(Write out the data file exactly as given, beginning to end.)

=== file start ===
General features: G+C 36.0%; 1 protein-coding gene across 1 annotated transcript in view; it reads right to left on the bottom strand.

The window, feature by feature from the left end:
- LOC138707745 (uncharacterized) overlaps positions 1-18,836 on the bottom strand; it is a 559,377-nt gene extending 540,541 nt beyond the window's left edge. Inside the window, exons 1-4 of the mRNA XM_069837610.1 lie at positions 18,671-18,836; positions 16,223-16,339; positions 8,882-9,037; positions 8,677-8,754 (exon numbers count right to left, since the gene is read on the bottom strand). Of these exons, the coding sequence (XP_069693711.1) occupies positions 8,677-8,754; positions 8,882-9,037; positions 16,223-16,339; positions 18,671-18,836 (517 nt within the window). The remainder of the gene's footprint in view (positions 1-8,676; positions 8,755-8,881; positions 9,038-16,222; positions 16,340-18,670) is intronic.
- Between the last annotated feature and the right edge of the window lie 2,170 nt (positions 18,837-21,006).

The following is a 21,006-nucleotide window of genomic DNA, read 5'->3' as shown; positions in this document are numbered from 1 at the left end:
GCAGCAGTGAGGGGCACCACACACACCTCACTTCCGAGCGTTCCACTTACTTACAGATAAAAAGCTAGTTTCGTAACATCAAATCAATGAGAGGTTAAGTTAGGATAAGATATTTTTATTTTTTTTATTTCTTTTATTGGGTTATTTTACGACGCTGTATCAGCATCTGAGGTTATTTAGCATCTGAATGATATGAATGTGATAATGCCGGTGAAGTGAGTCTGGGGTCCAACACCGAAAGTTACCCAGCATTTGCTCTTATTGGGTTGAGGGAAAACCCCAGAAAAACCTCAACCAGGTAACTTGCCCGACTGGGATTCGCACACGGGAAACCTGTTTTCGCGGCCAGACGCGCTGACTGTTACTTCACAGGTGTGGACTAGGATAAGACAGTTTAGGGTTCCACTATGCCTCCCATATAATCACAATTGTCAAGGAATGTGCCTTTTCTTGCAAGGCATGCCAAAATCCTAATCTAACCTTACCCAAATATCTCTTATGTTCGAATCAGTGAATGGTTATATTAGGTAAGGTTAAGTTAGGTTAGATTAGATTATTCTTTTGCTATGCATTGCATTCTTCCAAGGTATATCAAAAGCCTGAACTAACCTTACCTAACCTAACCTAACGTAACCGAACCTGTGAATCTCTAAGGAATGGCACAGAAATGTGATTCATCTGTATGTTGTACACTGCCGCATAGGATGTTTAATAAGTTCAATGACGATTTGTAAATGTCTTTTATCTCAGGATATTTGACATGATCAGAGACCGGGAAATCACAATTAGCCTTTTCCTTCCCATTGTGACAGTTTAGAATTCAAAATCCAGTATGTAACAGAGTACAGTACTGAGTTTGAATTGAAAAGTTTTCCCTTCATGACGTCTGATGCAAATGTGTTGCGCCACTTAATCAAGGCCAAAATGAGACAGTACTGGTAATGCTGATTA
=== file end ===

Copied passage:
General features: G+C 36.0%; 1 protein-coding gene across 1 annotated transcript in view; it reads right to left on the bottom strand.

The window, feature by feature from the left end:
- LOC138707745 (uncharacterized) overlaps positions 1-18,836 on the bottom strand; it is a 559,377-nt gene extending 540,541 nt beyond the window's left edge. Inside the window, exons 1-4 of the mRNA XM_069837610.1 lie at positions 18,671-18,836; positions 16,223-16,339; positions 8,882-9,037; positions 8,677-8,754 (exon numbers count right to left, since the gene is read on the bottom strand). Of these exons, the coding sequence (XP_069693711.1) occupies positions 8,677-8,754; positions 8,882-9,037; positions 16,223-16,339; positions 18,671-18,836 (517 nt within the window). The remainder of the gene's footprint in view (positions 1-8,676; positions 8,755-8,881; positions 9,038-16,222; positions 16,340-18,670) is intronic.
- Between the last annotated feature and the right edge of the window lie 2,170 nt (positions 18,837-21,006).

The following is a 21,006-nucleotide window of genomic DNA, read 5'->3' as shown; positions in this document are numbered from 1 at the left end:
GCAGCAGTGAGGGGCACCACACACACCTCACTTCCGAGCGTTCCACTTACTTACAGATAAAAAGCTAGTTTCGTAACATCAAATCAATGAGAGGTTAAGTTAGGATAAGATATTTTTATTTTTTTTATTTCTTTTATTGGGTTATTTTACGACGCTGTATCAGCATCTGAGGTTATTTAGCATCTGAATGATATGAATGTGATAATGCCGGTGAAGTGAGTCTGGGGTCCAACACCGAAAGTTACCCAGCATTTGCTCTTATTGGGTTGAGGGAAAACCCCAGAAAAACCTCAACCAGGTAACTTGCCCGACTGGGATTCGCACACGGGAAACCTGTTTTCGCGGCCAGACGCGCTGACTGTTACTTCACAGGTGTGGACTAGGATAAGACAGTTTAGGGTTCCACTATGCCTCCCATATAATCACAATTGTCAAGGAATGTGCCTTTTCTTGCAAGGCATGCCAAAATCCTAATCTAACCTTACCCAAATATCTCTTATGTTCGAATCAGTGAATGGTTATATTAGGTAAGGTTAAGTTAGGTTAGATTAGATTATTCTTTTGCTATGCATTGCATTCTTCCAAGGTATATCAAAAGCCTGAACTAACCTTACCTAACCTAACCTAACGTAACCGAACCTGTGAATCTCTAAGGAATGGCACAGAAATGTGATTCATCTGTATGTTGTACACTGCCGCATAGGATGTTTAATAAGTTCAATGACGATTTGTAAATGTCTTTTATCTCAGGATATTTGACATGATCAGAGACCGGGAAATCACAATTAGCCTTTTCCTTCCCATTGTGACAGTTTAGAATTCAAAATCCAGTATGTAACAGAGTACAGTACTGAGTTTGAATTGAAAAGTTTTCCCTTCATGACGTCTGATGCAAATGTGTTGCGCCACTTAATCAAGGCCAAAATGAGACAGTACTGGTAATGCTGATTA